Thursday, June 02, 2011

Sewing Room Wall Decor

I completed a fast little project for my sewing room earlier this week. 

I chose this project because I have boxes and boxes of fabric scraps that I hope to use in future projects.  Because I already had all of the fabric, this project was under $10 to complete thanks to some 40% off coupons for JoAnn Fabrics.

My supplies included:
10 embroidery hoops in different sizes (these were all priced at between $1.29 and $1.89 originally, I used coupons to knock that down just a little bit more.)
Hot glue and hot glue gun
Nails to hang them up (Completed, these weigh almost nothing.  I just used little finishing nails that we had laying around.)

I started by inserting the fabric into the embroidery hoop.  I pulled it taught and tightened the hoops as I went.  Then, I trimmed the excess fabric, leaving just enough to fold over the inside frame.  After applying a thin line of hot glue around the edge of the frame, I folded the excess fabric in and laid it upside-down while the hot glue dried.  Here is a pic after the fabric has been pulled nice and tight, the excess was trimmed down, and the hot glue was applied:

After the glue dried, I was ready to hang the finished hoops up.  Here is what they look like all glued and finished:

This fabric might look like a hot mess, but it holds a very special place in my heart.  It was used to make costumes for the inhabitants of Hades' underworld for a show I worked on last year and I spent hours and hours and called in a lot of favors to have dancers, my husband, and my in-laws help me cut, dye, and sew hundreds of strips of fabric together (here's the original rendering and a pair of the pants on one of the dancers before they were completely fitted):

Anyways, back to the project that this post was supposed to be about.  After I had filled each of the hoops with fabric that I have used in the past and love to look at and reminisce about, I played around with the arrangement on our coffee table before I started nailing holes in the wall.  Here's an arrangement that I liked and kind of loosely based my final set up on:

After I had figured out what I liked and didn't like in an arrangement, I got to hanging the hoops up on the wall.  Here's what I ended up with:

I still have a few empty hoops that will fill the space out even more, but I think of this project as one that will evolve and grow over time.

And since I called this post "Sewing Room Wall Decor", I can't help but sneak in a shot of my other arrangement in this room, my rendering "photo" wall.

And some close-ups:

Throw Pillow Thursday

I LOVE making throw pillows from placemats.  Half of the work is done for you.  I made this week's throw pillow from two IKEA MARIT Placemats.  They cost me about a dollar each and measure 14" by 18".  I used IKEA's 16" by 20" pillow form, which runs $2.99.  It's the same kind of pillow form that I used for this pillow a few weeks back.  These placemats are only one piece of fabric and don't have a ready-made pillow back like some that I use (and added a few extra steps to my pillow-making process).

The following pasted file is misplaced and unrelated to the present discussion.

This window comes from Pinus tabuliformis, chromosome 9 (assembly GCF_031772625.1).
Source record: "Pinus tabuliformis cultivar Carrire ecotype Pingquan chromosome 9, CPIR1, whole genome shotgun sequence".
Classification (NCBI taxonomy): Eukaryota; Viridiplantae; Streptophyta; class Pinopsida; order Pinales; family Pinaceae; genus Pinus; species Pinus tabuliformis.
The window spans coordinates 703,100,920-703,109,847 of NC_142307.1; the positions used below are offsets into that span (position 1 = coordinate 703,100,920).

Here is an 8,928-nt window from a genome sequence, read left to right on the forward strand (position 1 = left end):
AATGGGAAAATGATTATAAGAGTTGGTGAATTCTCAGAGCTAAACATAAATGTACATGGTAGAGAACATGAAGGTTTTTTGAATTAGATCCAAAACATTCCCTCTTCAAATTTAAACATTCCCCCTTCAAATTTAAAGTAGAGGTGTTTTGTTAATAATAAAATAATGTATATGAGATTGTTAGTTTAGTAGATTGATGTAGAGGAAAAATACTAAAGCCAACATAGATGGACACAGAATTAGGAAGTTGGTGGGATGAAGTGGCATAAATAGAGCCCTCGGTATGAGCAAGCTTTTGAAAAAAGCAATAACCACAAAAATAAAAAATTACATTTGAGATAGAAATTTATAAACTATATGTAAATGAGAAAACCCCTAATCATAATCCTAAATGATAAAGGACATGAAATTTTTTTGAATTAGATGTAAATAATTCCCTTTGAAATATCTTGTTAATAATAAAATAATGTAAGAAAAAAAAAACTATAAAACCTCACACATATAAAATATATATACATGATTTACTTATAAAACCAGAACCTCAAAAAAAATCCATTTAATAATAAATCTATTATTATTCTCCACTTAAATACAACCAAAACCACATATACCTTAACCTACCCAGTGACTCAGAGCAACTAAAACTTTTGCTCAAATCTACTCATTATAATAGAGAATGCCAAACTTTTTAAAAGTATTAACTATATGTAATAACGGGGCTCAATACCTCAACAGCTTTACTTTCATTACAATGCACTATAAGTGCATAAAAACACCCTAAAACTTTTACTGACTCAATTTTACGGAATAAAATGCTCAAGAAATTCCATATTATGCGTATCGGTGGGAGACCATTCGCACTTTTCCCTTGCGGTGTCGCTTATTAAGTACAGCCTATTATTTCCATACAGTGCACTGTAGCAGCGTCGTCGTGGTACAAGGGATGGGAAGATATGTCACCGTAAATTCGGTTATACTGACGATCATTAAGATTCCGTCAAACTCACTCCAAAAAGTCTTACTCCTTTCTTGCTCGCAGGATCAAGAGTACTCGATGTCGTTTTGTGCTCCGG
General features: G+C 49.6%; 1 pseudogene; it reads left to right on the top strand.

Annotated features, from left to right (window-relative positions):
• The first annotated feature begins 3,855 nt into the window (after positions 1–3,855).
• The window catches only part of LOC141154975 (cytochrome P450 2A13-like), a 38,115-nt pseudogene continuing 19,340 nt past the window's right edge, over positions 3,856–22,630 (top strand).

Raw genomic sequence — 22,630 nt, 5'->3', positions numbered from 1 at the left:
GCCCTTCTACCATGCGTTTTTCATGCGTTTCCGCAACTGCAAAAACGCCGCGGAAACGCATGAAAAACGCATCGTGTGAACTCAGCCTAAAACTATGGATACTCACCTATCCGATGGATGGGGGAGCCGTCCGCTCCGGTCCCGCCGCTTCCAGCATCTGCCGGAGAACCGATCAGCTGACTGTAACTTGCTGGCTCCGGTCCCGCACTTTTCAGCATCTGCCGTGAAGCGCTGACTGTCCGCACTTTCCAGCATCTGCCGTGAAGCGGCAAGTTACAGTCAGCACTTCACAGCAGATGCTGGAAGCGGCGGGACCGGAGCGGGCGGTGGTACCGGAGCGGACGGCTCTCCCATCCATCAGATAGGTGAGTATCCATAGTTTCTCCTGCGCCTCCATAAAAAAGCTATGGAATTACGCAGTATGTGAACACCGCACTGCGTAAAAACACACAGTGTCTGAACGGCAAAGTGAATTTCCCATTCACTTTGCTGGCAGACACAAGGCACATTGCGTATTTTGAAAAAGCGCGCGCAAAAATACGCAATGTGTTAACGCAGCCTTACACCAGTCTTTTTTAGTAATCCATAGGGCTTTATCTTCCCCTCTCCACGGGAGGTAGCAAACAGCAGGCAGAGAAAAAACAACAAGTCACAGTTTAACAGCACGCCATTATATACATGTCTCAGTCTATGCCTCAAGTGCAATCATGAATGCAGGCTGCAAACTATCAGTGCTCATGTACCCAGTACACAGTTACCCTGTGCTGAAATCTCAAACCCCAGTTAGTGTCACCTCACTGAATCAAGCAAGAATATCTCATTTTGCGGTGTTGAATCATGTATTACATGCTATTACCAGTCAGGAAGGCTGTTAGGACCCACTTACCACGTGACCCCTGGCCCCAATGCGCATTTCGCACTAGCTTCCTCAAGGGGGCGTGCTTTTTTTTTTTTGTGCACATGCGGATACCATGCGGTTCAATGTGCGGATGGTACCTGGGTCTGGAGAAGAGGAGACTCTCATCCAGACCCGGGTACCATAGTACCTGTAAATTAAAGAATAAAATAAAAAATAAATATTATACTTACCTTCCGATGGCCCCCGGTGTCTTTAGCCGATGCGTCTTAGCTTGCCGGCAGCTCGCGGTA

To make my pillowcase, I lined my two placemats up on top of each other and sewed a white zipper down one side.  As always, I sewed a zipper into this pillow case to make for easy cover removal and cleaning down the line.  I then sewed the remaining three sides closed.  Usually, I would do this by lining my two placemats up with their right sides together (meaning that the pretty fabric that will eventually show is inside and what will ultimately live inside of the pillow is facing out).  But, these placemats kind of have a woven, rustic, scalloped edge on the two long sides that I really liked and didn't want to lose.  You can kind of see it along the top here: 

In order to keep that little edge in tact, I lined the placemats up (after inserting the zipper) with their right sides facing out.  I pinned all along the edge of the placemats and used a straight stitch and sewed along the long sides as close to the edge as I could.  My pillow is actually different colors on each side (one blue placemat and one white placemat), so I loaded my sewing machine's bobbin with blue thread and the top part of the machine with white thread and sewed with the white side facing up.

I hand sewed the final side using a slip stitch and blue thread.  The stitching is blends into the fabric in the completed pillow.  The only reason that I sewed it by hand was because I could do it on the train and I knew that it would be a little bit more hidden than if I sewed it by machine.

And here is the front and back of my completed pillow:

Wednesday, June 01, 2011

Shelving Unit - Part II

I've put some more decorative items on the shelving unit that Matt built.  Since we have a lot of books (think boxes and boxes of books) and nowhere else to put them (...yet), this shelving unit became home to a lot of books. 

Also on there are (from the top shelf down):
IKEA candleholders, picture frame; Target mix and match lamp and shade, books;
books, metal grasshoppers that Matt's mom gave us as a housewarming present, even more books;
picture frame, bud vase that my bestie Lauren gave me when we were 16 (it is nothing short of a miracle that it has survived since then), hurricane vase thing filled with pinecones (for now);
our paper organization solution (more on that in a coming post).

And one with the light on.  I love it.